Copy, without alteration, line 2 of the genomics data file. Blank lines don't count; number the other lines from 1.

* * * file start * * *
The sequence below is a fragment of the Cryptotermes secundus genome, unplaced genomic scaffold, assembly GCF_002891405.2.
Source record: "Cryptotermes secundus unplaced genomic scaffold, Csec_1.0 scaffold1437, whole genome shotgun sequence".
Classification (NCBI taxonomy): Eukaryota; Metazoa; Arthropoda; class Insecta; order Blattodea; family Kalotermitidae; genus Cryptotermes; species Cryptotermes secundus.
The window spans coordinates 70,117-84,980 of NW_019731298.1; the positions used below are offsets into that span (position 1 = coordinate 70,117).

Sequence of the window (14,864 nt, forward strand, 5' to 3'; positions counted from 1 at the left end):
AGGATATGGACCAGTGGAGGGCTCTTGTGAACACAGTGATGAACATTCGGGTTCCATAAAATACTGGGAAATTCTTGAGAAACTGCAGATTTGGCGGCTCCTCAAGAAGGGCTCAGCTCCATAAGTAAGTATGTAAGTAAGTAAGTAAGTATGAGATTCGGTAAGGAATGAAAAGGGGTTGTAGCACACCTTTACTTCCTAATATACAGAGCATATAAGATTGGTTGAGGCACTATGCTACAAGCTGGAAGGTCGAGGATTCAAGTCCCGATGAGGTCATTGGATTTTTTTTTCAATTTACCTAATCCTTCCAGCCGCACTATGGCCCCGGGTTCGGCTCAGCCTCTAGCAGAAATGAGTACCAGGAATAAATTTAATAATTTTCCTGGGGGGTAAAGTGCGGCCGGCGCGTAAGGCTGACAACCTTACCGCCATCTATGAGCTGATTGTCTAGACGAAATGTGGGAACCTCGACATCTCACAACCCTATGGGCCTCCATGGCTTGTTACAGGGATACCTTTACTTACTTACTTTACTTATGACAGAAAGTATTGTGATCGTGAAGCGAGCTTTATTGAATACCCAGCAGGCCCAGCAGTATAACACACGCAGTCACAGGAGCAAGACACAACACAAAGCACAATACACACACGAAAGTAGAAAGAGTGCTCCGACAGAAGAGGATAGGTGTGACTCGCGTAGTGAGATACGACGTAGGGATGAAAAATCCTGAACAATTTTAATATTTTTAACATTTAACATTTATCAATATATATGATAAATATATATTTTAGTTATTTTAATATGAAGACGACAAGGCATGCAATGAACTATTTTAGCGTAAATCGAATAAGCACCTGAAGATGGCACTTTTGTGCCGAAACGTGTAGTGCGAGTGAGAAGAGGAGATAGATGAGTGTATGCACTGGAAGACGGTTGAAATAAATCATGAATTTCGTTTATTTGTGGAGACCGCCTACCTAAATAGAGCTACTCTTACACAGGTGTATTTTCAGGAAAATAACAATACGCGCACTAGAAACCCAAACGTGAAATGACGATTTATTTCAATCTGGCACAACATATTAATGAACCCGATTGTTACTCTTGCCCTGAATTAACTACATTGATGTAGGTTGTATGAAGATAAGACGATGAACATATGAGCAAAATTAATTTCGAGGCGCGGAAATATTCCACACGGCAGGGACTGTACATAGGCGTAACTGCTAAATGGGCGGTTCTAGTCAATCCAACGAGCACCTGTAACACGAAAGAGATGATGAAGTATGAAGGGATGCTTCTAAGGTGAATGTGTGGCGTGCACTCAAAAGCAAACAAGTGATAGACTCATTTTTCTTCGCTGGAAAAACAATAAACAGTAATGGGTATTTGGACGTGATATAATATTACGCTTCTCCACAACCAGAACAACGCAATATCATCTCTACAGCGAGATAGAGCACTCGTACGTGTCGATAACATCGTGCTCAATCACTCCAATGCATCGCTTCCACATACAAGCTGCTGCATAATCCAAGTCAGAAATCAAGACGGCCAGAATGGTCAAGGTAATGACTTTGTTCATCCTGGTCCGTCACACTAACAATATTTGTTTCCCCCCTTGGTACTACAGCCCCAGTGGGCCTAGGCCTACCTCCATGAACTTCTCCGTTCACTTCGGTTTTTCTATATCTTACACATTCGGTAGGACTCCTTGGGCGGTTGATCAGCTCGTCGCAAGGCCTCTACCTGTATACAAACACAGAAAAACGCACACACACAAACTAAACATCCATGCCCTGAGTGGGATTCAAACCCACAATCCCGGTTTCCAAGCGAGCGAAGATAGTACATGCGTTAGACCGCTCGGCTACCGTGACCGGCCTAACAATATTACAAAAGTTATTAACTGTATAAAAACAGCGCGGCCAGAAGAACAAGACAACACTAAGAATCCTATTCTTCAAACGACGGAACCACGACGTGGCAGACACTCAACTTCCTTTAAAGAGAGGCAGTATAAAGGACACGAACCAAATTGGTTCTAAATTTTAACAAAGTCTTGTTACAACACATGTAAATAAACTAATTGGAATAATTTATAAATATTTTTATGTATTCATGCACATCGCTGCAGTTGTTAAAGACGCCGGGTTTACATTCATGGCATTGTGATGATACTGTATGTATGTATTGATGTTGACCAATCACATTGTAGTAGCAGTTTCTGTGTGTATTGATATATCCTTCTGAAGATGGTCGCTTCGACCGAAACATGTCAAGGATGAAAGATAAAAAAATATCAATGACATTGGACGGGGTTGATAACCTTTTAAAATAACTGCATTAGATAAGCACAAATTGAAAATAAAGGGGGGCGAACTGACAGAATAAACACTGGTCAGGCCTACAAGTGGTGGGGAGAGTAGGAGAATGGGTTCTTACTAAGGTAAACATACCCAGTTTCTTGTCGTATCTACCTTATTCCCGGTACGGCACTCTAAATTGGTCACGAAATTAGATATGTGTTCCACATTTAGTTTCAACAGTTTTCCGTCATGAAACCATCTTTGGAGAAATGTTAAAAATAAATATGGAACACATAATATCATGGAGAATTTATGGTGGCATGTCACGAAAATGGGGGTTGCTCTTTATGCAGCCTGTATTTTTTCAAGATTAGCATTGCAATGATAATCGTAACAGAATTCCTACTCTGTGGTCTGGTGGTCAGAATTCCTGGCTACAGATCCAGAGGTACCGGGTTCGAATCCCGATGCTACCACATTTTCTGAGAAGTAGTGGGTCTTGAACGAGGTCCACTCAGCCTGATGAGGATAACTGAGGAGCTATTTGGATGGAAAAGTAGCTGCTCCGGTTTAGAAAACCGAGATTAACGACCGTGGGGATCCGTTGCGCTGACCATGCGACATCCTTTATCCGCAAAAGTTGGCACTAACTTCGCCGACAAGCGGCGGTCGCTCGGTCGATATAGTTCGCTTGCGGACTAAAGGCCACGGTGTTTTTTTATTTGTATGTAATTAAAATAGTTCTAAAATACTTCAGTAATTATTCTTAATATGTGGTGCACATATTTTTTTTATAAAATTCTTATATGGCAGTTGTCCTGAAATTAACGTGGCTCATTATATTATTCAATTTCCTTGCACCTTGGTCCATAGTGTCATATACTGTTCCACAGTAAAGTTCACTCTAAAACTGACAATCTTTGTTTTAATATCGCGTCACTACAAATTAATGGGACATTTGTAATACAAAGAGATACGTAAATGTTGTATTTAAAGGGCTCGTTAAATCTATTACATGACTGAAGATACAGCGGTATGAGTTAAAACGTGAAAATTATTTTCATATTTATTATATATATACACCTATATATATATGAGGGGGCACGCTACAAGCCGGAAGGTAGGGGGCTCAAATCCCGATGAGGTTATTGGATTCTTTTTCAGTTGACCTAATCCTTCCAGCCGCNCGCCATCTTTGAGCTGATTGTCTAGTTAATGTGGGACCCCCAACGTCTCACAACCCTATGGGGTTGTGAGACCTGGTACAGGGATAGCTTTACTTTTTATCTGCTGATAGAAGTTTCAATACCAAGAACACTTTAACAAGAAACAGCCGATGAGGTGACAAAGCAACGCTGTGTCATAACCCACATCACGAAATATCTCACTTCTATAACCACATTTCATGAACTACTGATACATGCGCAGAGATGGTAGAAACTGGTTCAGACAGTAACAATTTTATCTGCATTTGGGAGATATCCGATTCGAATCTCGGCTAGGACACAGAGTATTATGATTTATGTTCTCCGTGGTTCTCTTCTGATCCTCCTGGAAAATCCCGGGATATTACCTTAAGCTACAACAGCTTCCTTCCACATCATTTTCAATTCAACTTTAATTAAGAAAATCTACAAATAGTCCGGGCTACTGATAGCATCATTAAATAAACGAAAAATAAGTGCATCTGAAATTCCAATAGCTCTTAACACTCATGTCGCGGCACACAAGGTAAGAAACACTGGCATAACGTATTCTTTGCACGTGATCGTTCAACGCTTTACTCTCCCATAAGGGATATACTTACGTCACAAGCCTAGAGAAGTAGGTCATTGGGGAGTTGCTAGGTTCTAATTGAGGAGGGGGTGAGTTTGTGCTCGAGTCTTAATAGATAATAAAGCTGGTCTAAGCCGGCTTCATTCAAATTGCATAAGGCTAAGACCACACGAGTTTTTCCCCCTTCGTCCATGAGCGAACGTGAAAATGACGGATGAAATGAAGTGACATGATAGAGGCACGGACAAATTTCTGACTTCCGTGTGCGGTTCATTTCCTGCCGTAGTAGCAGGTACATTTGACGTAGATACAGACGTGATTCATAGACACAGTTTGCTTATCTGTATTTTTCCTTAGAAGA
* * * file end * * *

Source record: "Cryptotermes secundus unplaced genomic scaffold, Csec_1.0 scaffold1437, whole genome shotgun sequence".